Words on Bathroom Walls

What is a typical teenage film is not rendered something more of substance if you simply add an “issue”. This does not automatically result in quality or watchability. Here all involved work hard to make sure this film does not come off as a cheesy movie of the week (from back in the day) but one that will entertain teens as well as make them think about an issue.

Said issue is mental health. Or more specifically schizophrenia. Besides all the usual concerns associated with that diagnosis, it is even more problematic for a teenager. During our teen years we are forging our identities. We just want to fit in. Fit in with people and find friends to help us navigate these turbulent, hormone filled years. So when Adam (Charlie Plummer – Looking for Alaska, Lean on Pete) is diagnosed with schizophrenia half way through his senior year in high school it puts a lot of pressure on him and his single parent mom, Beth (Molly Parker – from television’s House of Cards).

Adam manages to hide it from everyone at school until an incident occurs in his Chemistry class. As a result Adam is expelled from school putting in jeopardy his hopes of going to cooking school after graduation. Further stress is brought into the picture when Beth’s new boyfriend, Paul (Walton Goggins – from television’s The Unicorn), moves in and he and Adam don’t exactly get along.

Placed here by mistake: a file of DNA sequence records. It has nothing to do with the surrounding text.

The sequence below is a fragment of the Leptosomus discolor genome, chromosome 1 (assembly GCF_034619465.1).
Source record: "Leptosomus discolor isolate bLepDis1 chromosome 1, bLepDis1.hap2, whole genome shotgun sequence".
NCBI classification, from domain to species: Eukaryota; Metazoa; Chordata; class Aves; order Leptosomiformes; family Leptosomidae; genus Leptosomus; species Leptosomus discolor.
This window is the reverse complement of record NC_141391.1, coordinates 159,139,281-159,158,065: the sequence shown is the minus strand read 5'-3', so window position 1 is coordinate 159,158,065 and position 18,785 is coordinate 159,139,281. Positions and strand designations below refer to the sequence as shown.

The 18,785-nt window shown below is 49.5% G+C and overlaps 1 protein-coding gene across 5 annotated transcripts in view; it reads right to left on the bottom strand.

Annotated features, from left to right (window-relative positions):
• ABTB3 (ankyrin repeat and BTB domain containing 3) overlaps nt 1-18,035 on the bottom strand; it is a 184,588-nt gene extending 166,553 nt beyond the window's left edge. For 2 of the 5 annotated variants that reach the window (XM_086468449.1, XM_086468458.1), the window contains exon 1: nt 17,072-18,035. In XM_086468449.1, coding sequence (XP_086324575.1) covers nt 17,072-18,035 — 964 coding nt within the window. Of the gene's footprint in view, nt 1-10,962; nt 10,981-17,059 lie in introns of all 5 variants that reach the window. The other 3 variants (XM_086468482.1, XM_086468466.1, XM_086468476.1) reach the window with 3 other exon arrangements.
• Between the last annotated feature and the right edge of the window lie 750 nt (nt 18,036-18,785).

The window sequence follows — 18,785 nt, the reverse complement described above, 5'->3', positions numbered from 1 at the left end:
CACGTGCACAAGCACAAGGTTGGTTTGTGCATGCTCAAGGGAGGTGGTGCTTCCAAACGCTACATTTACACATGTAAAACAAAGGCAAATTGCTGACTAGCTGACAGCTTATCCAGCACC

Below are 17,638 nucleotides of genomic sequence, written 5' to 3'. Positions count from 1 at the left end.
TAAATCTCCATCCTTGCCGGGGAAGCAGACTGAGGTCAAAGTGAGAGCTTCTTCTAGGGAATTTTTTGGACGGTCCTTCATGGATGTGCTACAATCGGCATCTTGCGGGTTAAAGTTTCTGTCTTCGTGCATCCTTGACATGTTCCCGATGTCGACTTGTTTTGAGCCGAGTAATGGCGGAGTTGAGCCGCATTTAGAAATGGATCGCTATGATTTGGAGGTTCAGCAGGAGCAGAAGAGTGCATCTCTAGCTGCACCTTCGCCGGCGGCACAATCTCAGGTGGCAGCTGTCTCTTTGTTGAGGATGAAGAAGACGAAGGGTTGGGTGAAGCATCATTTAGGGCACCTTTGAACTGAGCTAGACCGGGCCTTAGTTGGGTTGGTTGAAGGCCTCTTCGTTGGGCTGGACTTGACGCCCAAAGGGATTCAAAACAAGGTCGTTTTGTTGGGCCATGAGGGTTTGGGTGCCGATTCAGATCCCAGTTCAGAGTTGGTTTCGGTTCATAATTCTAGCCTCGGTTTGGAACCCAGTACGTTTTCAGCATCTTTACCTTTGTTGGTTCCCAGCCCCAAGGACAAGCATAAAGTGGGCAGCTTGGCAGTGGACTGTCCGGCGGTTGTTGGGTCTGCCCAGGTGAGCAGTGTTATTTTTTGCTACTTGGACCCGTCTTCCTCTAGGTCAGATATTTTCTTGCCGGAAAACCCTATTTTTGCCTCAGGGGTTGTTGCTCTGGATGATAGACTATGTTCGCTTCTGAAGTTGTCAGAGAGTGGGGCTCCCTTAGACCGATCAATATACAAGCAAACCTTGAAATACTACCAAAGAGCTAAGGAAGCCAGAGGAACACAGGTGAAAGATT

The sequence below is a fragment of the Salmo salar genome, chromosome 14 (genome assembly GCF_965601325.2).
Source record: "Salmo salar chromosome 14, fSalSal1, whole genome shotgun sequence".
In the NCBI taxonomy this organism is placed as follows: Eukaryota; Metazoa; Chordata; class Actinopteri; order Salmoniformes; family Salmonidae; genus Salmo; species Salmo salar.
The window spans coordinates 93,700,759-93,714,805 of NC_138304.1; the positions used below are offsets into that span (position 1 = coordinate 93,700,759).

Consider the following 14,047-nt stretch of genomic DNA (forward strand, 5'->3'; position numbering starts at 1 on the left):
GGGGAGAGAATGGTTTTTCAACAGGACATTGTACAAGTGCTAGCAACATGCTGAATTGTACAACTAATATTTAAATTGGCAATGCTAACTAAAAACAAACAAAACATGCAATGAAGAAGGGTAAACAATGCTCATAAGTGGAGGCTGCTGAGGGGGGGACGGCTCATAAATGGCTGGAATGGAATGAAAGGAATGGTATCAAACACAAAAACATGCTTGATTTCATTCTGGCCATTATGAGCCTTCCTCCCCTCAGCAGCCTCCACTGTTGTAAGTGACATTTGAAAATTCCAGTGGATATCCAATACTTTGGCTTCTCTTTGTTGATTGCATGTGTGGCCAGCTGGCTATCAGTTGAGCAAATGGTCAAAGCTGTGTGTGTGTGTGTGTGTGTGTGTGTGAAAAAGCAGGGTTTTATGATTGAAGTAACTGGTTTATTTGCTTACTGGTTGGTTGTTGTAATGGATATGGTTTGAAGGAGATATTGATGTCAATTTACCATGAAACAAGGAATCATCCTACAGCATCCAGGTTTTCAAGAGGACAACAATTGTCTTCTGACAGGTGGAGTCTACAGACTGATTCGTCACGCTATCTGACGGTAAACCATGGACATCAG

His ship seems to right itself when he gets into a Catholic school which would allow Adam to graduate on time. All he has to do is maintain a certain grade point average and keep to his treatment plan. To help him with the first he gets the smartest girl in the school, Maya (Taylor Russell – Escape Room, Waves), to tutor him.

The more time he spends with Maya the more Adam likes her. They talk a lot but both are keeping secrets from each other. As the new medication he is on doesn’t allow him to taste food properly, Adam stops taking it. Without telling anyone. Keeping his secret is going to be harder as the voices and hallucinations increase. Adam now feels he has nowhere to turn for help. His world is about to come crashing down on him.

Based on a book by Julia Walter, the film is a notch above due to some cool visuals, decisions made by director Thor Freudenthal (Diary of a Wimpy Kid, Percy Jackson: Sea of Monsters) and the strong performances by the young leads and their older supporting cast.

Freudenthal makes the very cool decision to not only have the viewer hear the voices in Adam’s head but also see them. We get physical versions of the three voices in his head – bodyguard, young female hippie and horny teenage boy. Adds a whole dimension to that. Makes it “real” for us too. Plus there are visuals for Adam’s hallucinations. With the worst of them being illustrated as black fog which covers everything around him. Really allows you to semi-experience what goes on in Adam’s mind and how oppressive the hallucinations and voices are.

Loved that the two young lead characters looked like typical teens. Not perfect creatures. The depth which Charlie Plummer instills in Adam is commendable. Really allows you into Adam’s headspace. His performance will hopefully open up the much needed conversations about mental health and teenagers.